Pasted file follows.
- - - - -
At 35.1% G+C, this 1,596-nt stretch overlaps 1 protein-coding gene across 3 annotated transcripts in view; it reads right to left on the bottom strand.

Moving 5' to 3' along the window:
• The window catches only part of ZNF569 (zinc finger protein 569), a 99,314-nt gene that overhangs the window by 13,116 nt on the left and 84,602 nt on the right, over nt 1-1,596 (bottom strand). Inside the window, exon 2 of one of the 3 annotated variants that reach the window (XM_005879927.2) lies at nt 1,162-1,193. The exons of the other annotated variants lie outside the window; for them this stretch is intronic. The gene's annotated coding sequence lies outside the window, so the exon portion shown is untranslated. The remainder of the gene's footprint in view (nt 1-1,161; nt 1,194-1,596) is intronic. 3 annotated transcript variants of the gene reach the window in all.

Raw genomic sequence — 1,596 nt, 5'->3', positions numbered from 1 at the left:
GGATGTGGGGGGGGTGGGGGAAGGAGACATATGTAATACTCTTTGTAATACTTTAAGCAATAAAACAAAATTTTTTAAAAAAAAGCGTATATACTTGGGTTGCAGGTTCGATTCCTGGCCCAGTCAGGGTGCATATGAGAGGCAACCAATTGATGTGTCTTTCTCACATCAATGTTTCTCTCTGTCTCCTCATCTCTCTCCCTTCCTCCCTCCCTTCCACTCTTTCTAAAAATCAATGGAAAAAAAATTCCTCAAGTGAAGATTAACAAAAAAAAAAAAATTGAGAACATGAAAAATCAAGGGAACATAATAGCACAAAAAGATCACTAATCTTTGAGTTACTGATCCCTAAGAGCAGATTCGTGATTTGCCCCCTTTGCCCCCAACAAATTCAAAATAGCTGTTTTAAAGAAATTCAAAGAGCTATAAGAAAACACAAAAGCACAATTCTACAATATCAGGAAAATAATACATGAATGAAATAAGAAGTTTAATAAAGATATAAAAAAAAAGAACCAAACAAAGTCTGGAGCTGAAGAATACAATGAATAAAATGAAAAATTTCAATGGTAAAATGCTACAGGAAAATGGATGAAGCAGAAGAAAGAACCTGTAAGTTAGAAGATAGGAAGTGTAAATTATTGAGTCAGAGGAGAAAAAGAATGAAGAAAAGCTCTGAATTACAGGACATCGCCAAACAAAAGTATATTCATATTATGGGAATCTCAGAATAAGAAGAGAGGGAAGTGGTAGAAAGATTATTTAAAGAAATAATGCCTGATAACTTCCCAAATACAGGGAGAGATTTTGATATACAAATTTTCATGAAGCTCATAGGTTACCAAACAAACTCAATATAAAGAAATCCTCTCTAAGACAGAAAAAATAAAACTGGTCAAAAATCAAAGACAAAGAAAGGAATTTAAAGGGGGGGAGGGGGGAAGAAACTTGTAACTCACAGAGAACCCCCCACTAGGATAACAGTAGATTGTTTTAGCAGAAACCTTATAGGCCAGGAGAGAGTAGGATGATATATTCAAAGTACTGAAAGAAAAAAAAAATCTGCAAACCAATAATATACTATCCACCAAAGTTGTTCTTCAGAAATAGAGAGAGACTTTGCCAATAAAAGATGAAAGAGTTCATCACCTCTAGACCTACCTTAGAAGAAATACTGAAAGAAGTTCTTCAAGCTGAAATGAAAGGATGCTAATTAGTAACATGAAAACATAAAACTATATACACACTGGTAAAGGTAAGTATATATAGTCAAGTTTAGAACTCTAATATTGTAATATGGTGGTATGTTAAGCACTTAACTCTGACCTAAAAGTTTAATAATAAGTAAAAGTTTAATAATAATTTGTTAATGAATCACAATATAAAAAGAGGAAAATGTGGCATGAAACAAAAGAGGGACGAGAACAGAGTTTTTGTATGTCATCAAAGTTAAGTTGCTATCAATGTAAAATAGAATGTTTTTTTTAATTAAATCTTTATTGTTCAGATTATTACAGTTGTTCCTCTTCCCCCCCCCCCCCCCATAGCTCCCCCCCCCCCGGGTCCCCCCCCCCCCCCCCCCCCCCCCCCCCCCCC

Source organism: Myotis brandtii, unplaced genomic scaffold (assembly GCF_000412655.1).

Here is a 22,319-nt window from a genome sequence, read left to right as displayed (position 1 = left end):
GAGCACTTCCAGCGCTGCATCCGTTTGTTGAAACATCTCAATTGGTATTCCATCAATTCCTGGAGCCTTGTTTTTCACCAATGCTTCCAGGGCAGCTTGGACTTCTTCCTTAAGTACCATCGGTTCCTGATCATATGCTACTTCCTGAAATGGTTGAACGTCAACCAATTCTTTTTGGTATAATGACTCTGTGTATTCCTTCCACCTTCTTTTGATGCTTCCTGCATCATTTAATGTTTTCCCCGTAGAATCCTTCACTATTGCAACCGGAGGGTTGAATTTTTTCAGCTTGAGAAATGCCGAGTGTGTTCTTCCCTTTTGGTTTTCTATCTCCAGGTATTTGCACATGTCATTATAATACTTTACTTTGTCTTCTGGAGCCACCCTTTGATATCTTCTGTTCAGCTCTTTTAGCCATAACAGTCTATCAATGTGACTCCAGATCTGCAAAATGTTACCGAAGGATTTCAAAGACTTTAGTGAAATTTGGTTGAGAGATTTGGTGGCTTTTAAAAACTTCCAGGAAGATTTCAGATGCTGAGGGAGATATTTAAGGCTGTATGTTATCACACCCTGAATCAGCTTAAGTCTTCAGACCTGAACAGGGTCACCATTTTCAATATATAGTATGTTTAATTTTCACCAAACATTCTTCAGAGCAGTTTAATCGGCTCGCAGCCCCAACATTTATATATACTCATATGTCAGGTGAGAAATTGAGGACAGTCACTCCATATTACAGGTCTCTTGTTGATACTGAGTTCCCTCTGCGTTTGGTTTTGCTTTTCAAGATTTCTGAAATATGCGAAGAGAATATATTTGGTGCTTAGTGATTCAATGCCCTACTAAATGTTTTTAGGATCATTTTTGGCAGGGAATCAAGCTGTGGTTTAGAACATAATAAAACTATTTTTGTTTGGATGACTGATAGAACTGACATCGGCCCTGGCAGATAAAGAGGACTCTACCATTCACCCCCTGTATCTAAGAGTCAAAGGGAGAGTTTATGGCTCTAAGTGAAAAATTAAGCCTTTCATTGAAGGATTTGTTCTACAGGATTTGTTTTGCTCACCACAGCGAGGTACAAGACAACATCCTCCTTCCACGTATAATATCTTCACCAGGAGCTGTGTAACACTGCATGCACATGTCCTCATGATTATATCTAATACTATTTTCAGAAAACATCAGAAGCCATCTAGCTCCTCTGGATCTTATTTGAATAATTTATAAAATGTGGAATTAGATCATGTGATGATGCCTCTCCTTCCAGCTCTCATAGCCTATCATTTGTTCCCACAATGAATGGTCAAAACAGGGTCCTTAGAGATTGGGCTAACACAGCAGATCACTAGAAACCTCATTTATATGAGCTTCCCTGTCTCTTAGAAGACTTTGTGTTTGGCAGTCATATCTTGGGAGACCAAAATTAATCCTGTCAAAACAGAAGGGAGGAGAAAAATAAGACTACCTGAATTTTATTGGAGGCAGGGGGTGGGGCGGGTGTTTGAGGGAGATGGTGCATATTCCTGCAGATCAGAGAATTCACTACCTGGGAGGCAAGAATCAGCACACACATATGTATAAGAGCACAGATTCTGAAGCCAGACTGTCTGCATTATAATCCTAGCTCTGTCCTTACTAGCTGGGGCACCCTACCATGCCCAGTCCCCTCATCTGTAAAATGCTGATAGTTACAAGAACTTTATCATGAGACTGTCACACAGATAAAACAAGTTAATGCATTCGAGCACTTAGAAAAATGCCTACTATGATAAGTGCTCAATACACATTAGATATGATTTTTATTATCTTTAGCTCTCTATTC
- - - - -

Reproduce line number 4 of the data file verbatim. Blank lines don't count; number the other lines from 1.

Raw genomic sequence — 1,596 nt, 5'->3', positions numbered from 1 at the left: